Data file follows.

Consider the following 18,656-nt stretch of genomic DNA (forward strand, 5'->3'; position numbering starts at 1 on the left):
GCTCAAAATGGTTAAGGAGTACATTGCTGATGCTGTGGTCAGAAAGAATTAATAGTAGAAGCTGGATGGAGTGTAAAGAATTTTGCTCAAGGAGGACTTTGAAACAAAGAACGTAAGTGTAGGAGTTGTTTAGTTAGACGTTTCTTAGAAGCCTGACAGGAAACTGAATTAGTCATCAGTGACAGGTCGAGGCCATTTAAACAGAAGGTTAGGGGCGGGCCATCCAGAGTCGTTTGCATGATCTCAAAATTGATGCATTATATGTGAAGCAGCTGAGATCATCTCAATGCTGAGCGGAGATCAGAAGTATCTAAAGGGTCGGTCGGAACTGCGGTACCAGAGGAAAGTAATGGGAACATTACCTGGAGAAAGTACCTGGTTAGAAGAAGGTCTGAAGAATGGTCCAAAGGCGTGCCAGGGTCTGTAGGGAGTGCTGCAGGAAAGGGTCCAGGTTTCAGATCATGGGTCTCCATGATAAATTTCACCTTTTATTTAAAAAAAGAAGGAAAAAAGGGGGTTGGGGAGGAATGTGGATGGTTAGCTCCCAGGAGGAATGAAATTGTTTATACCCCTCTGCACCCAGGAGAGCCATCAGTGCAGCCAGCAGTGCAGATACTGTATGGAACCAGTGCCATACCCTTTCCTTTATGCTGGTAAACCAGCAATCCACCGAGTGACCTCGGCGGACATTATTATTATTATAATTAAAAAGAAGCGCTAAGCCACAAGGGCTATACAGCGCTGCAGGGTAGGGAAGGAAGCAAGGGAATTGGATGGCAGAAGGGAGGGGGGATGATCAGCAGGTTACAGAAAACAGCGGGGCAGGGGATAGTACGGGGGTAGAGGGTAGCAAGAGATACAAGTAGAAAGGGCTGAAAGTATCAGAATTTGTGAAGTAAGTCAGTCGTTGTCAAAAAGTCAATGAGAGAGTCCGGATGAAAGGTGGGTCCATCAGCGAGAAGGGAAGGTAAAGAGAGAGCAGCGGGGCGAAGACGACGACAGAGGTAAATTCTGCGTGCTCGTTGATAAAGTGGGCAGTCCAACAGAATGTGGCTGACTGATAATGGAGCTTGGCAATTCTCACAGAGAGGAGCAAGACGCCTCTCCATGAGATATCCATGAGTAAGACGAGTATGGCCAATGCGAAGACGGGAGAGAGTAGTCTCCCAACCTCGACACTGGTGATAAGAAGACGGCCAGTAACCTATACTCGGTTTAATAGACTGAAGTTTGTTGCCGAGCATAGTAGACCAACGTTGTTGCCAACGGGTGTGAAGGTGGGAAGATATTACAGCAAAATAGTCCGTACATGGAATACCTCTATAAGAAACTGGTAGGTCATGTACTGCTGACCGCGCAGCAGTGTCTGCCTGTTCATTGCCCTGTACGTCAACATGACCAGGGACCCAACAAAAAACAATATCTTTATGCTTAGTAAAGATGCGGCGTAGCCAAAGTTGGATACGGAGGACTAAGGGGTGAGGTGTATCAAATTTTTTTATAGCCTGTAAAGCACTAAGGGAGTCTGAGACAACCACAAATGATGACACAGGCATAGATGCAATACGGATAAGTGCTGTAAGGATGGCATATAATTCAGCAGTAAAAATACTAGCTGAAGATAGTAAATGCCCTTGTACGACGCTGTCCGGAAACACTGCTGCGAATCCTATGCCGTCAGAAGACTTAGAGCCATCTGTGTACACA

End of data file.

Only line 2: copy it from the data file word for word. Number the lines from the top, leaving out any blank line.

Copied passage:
GCTCAAAATGGTTAAGGAGTACATTGCTGATGCTGTGGTCAGAAAGAATTAATAGTAGAAGCTGGATGGAGTGTAAAGAATTTTGCTCAAGGAGGACTTTGAAACAAAGAACGTAAGTGTAGGAGTTGTTTAGTTAGACGTTTCTTAGAAGCCTGACAGGAAACTGAATTAGTCATCAGTGACAGGTCGAGGCCATTTAAACAGAAGGTTAGGGGCGGGCCATCCAGAGTCGTTTGCATGATCTCAAAATTGATGCATTATATGTGAAGCAGCTGAGATCATCTCAATGCTGAGCGGAGATCAGAAGTATCTAAAGGGTCGGTCGGAACTGCGGTACCAGAGGAAAGTAATGGGAACATTACCTGGAGAAAGTACCTGGTTAGAAGAAGGTCTGAAGAATGGTCCAAAGGCGTGCCAGGGTCTGTAGGGAGTGCTGCAGGAAAGGGTCCAGGTTTCAGATCATGGGTCTCCATGATAAATTTCACCTTTTATTTAAAAAAAGAAGGAAAAAAGGGGGTTGGGGAGGAATGTGGATGGTTAGCTCCCAGGAGGAATGAAATTGTTTATACCCCTCTGCACCCAGGAGAGCCATCAGTGCAGCCAGCAGTGCAGATACTGTATGGAACCAGTGCCATACCCTTTCCTTTATGCTGGTAAACCAGCAATCCACCGAGTGACCTCGGCGGACATTATTATTATTATAATTAAAAAGAAGCGCTAAGCCACAAGGGCTATACAGCGCTGCAGGGTAGGGAAGGAAGCAAGGGAATTGGATGGCAGAAGGGAGGGGGGATGATCAGCAGGTTACAGAAAACAGCGGGGCAGGGGATAGTACGGGGGTAGAGGGTAGCAAGAGATACAAGTAGAAAGGGCTGAAAGTATCAGAATTTGTGAAGTAAGTCAGTCGTTGTCAAAAAGTCAATGAGAGAGTCCGGATGAAAGGTGGGTCCATCAGCGAGAAGGGAAGGTAAAGAGAGAGCAGCGGGGCGAAGACGACGACAGAGGTAAATTCTGCGTGCTCGTTGATAAAGTGGGCAGTCCAACAGAATGTGGCTGACTGATAATGGAGCTTGGCAATTCTCACAGAGAGGAGCAAGACGCCTCTCCATGAGATATCCATGAGTAAGACGAGTATGGCCAATGCGAAGACGGGAGAGAGTAGTCTCCCAACCTCGACACTGGTGATAAGAAGACGGCCAGTAACCTATACTCGGTTTAATAGACTGAAGTTTGTTGCCGAGCATAGTAGACCAACGTTGTTGCCAACGGGTGTGAAGGTGGGAAGATATTACAGCAAAATAGTCCGTACATGGAATACCTCTATAAGAAACTGGTAGGTCATGTACTGCTGACCGCGCAGCAGTGTCTGCCTGTTCATTGCCCTGTACGTCAACATGACCAGGGACCCAACAAAAAACAATATCTTTATGCTTAGTAAAGATGCGGCGTAGCCAAAGTTGGATACGGAGGACTAAGGGGTGAGGTGTATCAAATTTTTTTATAGCCTGTAAAGCACTAAGGGAGTCTGAGACAACCACAAATGATGACACAGGCATAGATGCAATACGGATAAGTGCTGTAAGGATGGCATATAATTCAGCAGTAAAAATACTAGCTGAAGATAGTAAATGCCCTTGTACGACGCTGTCCGGAAACACTGCTGCGAATCCTATGCCGTCAGAAGACTTAGAGCCATCTGTGTACACA